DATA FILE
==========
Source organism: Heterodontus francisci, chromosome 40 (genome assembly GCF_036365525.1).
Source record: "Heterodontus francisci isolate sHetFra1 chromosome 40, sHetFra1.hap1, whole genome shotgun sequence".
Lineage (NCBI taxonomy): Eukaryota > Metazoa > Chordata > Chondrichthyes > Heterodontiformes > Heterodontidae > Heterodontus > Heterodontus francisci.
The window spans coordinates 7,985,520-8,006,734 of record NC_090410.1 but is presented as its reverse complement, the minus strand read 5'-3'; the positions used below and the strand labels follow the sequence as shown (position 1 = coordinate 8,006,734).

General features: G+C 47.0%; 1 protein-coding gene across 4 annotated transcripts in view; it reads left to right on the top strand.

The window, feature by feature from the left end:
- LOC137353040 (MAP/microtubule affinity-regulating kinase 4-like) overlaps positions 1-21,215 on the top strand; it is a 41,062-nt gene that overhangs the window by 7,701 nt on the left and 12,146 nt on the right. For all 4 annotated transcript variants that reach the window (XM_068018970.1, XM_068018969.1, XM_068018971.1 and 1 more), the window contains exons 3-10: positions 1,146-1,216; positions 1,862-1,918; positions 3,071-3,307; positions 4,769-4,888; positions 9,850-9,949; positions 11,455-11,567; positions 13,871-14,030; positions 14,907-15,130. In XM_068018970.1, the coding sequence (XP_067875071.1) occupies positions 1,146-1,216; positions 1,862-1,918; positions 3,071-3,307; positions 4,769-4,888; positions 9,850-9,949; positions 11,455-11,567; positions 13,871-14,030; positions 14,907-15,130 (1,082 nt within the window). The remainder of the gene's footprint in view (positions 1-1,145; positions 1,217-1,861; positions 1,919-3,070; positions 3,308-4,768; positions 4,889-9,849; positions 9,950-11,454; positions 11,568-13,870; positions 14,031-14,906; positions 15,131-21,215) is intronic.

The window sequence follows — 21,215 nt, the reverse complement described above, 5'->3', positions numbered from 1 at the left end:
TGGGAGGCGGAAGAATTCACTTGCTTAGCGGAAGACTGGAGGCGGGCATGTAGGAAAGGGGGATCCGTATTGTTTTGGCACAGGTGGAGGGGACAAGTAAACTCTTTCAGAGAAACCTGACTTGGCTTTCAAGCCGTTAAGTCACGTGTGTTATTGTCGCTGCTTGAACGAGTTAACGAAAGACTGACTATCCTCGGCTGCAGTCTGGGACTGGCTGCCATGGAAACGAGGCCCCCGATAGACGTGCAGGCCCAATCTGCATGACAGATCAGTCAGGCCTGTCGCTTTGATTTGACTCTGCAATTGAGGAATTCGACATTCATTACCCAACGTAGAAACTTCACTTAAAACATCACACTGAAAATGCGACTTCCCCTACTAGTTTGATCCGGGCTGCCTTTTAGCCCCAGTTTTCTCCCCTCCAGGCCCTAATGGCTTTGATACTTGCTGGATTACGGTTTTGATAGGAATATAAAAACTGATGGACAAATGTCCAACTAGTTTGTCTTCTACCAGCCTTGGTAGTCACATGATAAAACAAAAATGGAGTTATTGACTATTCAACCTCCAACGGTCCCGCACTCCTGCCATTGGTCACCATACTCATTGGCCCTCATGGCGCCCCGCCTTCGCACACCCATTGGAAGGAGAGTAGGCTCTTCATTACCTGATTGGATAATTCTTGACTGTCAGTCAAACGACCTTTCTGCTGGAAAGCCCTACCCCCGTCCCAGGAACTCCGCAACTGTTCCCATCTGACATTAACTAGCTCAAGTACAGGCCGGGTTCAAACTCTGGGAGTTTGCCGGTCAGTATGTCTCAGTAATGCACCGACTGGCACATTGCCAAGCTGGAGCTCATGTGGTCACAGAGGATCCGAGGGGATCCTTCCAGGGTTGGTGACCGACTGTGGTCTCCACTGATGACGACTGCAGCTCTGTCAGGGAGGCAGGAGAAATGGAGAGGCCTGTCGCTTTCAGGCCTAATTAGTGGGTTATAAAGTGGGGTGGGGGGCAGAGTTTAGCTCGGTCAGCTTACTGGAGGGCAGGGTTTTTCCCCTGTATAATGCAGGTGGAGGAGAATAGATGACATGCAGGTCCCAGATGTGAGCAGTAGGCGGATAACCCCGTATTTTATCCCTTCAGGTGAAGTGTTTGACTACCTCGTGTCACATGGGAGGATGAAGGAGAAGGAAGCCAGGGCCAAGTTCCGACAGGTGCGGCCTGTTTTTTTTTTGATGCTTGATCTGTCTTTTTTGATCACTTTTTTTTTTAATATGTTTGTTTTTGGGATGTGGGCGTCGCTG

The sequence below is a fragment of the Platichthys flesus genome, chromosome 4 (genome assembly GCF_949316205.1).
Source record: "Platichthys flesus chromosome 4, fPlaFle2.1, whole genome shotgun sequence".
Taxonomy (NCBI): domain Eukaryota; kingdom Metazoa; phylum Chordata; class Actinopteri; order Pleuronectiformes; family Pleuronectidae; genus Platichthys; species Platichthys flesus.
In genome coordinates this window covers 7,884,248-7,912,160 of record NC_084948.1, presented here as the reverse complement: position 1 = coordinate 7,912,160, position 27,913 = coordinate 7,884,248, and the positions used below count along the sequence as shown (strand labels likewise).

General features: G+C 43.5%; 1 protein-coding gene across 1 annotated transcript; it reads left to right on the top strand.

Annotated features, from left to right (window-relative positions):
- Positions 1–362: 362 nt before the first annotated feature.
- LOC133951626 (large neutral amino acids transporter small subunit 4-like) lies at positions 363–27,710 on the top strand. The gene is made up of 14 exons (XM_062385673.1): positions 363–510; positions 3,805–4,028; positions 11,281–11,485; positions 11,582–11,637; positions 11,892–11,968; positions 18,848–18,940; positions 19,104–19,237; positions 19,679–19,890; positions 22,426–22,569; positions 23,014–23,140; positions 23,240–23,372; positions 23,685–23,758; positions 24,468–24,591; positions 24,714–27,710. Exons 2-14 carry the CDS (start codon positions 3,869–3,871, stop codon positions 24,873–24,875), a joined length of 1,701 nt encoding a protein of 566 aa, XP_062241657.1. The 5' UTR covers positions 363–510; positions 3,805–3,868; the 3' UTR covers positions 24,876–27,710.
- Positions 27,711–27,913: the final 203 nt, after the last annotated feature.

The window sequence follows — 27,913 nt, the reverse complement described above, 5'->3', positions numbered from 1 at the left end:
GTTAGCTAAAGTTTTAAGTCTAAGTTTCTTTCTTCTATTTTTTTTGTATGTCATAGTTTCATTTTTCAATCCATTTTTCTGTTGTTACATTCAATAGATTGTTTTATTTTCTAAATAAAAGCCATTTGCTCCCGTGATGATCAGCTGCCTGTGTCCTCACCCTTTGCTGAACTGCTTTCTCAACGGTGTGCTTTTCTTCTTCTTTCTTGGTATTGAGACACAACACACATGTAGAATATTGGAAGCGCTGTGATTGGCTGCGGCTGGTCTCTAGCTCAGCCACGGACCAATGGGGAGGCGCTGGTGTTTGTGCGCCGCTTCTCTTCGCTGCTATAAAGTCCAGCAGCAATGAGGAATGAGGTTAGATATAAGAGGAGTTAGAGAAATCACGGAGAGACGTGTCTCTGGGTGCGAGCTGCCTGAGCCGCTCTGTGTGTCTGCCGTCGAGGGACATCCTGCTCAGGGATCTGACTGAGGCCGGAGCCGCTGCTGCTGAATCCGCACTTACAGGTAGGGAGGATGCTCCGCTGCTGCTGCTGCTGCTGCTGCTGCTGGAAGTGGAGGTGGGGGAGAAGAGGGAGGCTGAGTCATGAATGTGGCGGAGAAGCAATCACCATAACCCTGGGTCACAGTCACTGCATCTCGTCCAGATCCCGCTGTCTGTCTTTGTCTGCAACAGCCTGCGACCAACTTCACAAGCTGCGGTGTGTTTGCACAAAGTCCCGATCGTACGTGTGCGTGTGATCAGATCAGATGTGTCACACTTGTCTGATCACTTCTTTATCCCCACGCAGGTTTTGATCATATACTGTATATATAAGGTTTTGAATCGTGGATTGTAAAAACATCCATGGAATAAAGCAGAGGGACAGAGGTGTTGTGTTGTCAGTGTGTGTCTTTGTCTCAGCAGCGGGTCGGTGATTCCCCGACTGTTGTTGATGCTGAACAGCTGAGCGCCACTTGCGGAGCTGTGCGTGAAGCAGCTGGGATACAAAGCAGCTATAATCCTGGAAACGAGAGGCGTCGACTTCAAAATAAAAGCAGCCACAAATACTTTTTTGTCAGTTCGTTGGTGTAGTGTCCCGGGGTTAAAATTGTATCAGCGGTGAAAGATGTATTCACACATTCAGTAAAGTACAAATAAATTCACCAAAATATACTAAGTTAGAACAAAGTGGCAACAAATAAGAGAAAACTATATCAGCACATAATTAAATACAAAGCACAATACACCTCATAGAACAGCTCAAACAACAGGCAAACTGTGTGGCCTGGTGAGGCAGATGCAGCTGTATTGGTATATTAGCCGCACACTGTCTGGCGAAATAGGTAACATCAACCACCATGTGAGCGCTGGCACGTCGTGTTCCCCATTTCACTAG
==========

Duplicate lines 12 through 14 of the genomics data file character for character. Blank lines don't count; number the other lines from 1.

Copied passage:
Taxonomy (NCBI): domain Eukaryota; kingdom Metazoa; phylum Chordata; class Actinopteri; order Pleuronectiformes; family Pleuronectidae; genus Platichthys; species Platichthys flesus.
In genome coordinates this window covers 7,884,248-7,912,160 of record NC_084948.1, presented here as the reverse complement: position 1 = coordinate 7,912,160, position 27,913 = coordinate 7,884,248, and the positions used below count along the sequence as shown (strand labels likewise).

General features: G+C 43.5%; 1 protein-coding gene across 1 annotated transcript; it reads left to right on the top strand.